On December 16, a 23 year-old woman in Delhi, was gang-raped and almost left for death by six men in a moving bus. More shocking - this was the 636th rape in Delhi in 2012, according to the “reported” figures available with the National Crime Records Bureau. In Bangalore, two days after the Delhi rape, a girl was pulled into a shop in her own neighbourhood and raped by the owner, while his friends kept watch.
India was never very safe for women, but of late there seems to be a flagrant disrespect that is governed neither by societal nor legal norms. It seems to be simply up to the men to perpetrate violence and for women to safeguard themselves as best as they can. The police are too biased to be effective. Tehelka magazine’s sting operation in April on senior police officials in Delhi-NCR, revealed that more than half chose to blame rape victims. ‘Unless a woman is fully covered from head to toe at all times, she wants men to rape her’, declared Arjun Singh, SHO of Surajpur Police Station. With such attitudes, it is not surprising that victims are reluctant to enter our police stations and that most attacks go unreported. Technology also assaults our senses every hour. Mobiles share salacious details while TV stations broadcast them like prime time entertainment, instead of using the space to condemn or discuss such matters seriously, thus becoming active participants in gender injustice.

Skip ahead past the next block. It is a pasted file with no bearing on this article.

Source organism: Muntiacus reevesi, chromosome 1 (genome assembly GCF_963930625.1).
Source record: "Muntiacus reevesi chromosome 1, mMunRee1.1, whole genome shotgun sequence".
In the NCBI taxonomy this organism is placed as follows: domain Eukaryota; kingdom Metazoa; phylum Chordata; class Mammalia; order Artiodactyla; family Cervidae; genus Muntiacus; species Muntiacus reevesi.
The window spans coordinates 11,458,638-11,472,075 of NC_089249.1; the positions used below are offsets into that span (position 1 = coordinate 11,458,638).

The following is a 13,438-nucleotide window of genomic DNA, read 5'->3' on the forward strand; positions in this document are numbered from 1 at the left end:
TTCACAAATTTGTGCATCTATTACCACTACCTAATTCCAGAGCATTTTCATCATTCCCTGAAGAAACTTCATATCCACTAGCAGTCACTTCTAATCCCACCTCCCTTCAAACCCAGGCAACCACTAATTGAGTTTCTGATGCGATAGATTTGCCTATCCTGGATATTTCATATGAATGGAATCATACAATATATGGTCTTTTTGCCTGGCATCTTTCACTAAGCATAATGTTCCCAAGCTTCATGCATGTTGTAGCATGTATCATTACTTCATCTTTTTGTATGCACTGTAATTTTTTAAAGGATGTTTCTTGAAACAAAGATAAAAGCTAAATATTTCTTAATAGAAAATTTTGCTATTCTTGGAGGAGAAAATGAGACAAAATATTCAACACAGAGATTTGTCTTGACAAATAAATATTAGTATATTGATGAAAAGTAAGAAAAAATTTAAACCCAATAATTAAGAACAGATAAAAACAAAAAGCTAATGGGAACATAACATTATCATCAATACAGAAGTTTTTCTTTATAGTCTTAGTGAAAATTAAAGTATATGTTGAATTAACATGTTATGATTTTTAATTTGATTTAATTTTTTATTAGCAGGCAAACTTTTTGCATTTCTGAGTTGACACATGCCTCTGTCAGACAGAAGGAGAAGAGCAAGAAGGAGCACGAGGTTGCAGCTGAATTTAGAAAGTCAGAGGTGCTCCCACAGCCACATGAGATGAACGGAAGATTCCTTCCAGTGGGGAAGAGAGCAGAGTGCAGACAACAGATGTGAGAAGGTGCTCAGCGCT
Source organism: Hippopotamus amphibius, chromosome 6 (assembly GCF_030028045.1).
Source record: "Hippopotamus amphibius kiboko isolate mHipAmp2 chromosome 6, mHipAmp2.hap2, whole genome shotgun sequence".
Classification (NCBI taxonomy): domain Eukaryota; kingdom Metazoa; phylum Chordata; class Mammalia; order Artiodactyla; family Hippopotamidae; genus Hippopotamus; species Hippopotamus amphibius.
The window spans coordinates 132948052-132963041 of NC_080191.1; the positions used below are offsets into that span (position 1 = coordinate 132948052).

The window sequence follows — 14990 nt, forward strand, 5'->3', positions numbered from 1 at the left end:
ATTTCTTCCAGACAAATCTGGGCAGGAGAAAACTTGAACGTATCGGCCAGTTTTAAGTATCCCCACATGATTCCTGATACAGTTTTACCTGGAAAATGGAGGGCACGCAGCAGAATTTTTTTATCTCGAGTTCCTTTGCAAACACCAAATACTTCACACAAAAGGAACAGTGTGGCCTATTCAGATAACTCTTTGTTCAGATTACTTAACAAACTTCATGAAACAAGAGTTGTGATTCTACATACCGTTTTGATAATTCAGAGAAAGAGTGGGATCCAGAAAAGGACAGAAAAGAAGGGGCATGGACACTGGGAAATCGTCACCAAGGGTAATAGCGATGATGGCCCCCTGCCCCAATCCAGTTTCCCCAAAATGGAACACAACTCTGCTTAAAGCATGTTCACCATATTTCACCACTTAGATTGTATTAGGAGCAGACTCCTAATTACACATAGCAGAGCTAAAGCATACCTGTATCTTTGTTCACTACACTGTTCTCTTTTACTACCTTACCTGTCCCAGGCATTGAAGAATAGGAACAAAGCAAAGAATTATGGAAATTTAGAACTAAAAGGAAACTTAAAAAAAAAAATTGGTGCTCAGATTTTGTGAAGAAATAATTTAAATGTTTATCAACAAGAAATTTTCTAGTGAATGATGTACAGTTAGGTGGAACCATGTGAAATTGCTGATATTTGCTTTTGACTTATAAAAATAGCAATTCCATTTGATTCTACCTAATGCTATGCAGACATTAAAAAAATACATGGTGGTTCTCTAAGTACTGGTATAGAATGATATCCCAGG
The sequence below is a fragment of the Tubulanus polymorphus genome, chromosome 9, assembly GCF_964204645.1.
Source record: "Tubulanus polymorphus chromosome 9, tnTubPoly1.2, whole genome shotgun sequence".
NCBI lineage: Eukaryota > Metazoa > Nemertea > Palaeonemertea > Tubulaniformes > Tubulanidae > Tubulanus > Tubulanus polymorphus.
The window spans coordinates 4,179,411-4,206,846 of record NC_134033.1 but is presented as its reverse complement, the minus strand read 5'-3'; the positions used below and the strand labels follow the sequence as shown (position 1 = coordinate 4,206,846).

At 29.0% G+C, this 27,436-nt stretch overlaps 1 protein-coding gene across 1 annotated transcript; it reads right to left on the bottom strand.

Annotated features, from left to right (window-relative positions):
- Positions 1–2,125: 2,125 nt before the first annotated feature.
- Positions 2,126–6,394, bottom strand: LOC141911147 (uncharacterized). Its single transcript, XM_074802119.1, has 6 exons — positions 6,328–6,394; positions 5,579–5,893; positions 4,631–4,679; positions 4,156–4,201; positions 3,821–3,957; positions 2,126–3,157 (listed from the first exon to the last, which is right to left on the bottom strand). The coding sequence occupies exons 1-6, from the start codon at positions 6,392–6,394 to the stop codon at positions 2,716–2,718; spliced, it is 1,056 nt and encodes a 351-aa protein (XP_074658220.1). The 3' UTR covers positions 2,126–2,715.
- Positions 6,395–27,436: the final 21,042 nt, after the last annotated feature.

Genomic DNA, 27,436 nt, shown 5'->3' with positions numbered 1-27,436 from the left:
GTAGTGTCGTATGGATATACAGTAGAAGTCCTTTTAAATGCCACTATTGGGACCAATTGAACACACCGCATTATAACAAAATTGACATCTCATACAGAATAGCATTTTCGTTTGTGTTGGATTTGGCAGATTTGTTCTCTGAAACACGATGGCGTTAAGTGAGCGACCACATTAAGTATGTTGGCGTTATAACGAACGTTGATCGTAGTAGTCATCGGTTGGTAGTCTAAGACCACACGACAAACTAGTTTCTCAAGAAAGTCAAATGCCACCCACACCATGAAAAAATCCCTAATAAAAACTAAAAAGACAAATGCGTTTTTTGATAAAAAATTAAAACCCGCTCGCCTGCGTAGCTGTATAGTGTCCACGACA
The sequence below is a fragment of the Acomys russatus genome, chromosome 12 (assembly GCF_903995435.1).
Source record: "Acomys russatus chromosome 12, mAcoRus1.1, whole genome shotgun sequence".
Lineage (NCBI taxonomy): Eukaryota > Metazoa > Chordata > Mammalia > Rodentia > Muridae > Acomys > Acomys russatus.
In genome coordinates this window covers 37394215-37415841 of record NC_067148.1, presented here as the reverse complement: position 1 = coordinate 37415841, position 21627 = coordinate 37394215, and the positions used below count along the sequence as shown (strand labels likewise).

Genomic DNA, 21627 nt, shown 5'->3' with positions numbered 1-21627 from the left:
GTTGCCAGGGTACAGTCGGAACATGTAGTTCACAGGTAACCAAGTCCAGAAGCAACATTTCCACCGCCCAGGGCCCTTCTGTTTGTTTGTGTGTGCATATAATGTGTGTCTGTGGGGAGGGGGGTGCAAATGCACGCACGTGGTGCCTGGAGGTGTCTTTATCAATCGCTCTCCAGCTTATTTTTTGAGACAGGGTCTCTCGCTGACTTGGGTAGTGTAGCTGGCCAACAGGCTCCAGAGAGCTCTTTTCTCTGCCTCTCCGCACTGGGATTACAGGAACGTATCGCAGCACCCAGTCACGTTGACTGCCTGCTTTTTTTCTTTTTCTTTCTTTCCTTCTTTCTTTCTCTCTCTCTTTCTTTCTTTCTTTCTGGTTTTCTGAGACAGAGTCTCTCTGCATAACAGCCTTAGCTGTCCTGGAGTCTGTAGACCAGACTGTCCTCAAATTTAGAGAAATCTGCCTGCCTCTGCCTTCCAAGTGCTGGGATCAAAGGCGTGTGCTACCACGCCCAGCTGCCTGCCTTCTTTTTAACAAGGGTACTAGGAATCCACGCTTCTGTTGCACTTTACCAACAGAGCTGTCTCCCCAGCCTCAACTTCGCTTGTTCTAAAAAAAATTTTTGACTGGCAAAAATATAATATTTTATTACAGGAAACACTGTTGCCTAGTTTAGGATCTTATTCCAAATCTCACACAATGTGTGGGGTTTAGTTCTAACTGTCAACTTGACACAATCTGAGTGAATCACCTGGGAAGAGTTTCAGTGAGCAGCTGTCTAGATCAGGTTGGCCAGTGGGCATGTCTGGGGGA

These crimes against women are part of a wider change where reactionary forces are becoming dominant. Globalization seems to have narrowed the space available for women even further by creating economic and social divides that provoke a conservative backlash from those who feel left out.
According to eminent Kannada writer Vaidehi, violence against women is as old as the Mahabharata. But the rapid changes in our society seem to be escalating the scale of this violence. Says William Dalrymple in the introduction to...